Thursday, December 3, 2015


I DREAMED it was a sunny afternoon and there was a fresh blanket of snow on the ground. I was torn. I wanted to go skiing with Luke, but I also wanted to stay exactly where I was, fast asleep on the sofa.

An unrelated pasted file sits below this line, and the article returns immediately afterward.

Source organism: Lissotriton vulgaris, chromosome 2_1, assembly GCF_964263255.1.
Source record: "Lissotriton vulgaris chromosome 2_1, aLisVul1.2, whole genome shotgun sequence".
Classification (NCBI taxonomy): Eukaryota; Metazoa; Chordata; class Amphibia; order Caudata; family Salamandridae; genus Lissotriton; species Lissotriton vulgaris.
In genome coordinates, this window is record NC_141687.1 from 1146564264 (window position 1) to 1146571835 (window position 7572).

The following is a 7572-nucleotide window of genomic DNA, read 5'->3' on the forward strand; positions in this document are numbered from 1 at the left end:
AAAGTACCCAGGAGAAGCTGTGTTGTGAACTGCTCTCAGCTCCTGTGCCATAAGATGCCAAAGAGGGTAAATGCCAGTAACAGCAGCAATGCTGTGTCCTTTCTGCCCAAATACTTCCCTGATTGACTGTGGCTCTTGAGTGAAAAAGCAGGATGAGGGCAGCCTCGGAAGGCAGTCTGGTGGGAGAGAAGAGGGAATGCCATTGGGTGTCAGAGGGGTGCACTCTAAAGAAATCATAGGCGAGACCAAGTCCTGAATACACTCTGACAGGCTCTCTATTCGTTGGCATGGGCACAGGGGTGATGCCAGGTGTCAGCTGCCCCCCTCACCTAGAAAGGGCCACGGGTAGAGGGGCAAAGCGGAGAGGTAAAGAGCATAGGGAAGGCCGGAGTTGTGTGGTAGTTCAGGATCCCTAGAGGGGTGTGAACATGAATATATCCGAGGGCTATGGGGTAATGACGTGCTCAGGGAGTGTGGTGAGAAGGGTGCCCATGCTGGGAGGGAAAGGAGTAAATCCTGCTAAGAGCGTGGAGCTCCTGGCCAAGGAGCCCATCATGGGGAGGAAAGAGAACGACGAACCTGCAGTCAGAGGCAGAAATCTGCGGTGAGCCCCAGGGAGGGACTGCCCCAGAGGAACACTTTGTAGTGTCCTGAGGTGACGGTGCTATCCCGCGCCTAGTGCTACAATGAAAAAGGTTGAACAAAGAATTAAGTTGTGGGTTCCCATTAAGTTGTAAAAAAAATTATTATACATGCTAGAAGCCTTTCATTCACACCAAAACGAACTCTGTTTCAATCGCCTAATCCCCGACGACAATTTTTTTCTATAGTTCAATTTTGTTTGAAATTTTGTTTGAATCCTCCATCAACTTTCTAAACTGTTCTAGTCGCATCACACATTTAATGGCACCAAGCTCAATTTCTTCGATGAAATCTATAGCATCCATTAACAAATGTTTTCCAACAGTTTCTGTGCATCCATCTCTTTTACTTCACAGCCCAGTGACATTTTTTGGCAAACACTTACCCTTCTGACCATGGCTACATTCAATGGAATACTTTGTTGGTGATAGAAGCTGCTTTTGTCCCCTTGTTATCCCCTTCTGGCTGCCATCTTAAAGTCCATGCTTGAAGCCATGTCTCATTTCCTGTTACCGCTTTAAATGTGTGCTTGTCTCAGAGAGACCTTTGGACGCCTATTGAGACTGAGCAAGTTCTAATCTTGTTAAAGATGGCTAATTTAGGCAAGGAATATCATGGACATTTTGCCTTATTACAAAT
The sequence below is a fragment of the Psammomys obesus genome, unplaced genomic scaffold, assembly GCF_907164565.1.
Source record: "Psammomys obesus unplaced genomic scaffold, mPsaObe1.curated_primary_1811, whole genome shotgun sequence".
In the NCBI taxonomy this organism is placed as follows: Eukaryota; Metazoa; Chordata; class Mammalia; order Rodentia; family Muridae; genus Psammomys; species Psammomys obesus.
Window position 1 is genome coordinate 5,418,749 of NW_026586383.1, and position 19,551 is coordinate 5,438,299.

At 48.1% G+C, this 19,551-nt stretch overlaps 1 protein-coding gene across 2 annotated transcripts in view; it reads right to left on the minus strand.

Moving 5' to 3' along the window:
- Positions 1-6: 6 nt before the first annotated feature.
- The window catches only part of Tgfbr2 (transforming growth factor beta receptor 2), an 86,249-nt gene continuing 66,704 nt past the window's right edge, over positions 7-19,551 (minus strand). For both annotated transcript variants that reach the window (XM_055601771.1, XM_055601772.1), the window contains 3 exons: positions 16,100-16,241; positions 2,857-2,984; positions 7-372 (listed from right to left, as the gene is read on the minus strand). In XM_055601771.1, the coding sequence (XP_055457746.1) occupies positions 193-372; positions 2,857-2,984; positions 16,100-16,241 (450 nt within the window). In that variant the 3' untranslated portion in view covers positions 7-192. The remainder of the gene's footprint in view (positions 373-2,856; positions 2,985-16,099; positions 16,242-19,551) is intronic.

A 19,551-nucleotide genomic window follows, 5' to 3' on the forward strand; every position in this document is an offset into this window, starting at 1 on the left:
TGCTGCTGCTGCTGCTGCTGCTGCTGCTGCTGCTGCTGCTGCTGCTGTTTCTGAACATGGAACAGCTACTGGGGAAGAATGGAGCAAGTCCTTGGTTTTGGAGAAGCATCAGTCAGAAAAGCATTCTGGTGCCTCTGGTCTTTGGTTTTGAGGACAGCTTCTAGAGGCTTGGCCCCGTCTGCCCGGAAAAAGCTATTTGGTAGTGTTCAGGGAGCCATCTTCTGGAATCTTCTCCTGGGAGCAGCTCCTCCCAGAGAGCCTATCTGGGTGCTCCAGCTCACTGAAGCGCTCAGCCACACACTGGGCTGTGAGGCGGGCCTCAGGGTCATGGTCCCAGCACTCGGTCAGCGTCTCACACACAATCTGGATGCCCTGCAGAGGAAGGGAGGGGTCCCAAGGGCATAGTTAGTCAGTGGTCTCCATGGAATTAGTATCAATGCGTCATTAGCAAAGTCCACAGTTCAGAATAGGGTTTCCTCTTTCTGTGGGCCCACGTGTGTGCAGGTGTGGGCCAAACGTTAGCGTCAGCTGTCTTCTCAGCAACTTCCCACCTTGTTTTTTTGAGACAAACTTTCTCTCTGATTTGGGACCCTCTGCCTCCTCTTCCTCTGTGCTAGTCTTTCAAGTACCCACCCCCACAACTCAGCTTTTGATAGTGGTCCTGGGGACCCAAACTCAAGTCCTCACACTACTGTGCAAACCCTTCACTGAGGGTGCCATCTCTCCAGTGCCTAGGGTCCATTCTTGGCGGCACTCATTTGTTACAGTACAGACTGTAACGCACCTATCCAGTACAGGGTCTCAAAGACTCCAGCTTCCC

Knowing me, I knew that if I didn’t wake up immediately I’d spend the rest of the day lounging around, so I stood up like I meant it and poured myself a whiskey. But part of me wasn’t ready to get up yet, and I split into two halves when I stood — a ghost half and a human half. My human half was fast asleep on the sofa still, and my ghost half was floating over my human half, watching my human half sleep. Then I split into thirds, and a third part of me, neither ghost nor human, was hovering over the sofa, observing the whole scenario from a bird’s-eye-perspective. “I’m not in halves,” it dawned on me, “I’m in thirds!” And all at once, I dreamed I understood the sacred mystery of dreaming — dreaming is one big misunderstanding. We think we’re blind when our eyes are closed, but we aren’t. There’s a lot we can still see. When we’re asleep and we see dream visions, those visions aren’t imaginary — they’re actually there. The ladder Jacob dreamed was actually happening when he dreamed it. A crumpled ball of kraft paper appeared from out of nowhere, courtesy my new visual superpower, and hovered three-dimensionally at the level of my eyes — so brown, so skin-rough, so papery. Then I visualized I was riding a bike and — Presto! — I was riding a bike. Then I visualized a bookstore and a large cappuccino. I was really getting the hang of it. When a baby squirrel jumped on my pant leg, I brushed it away with a manila folder.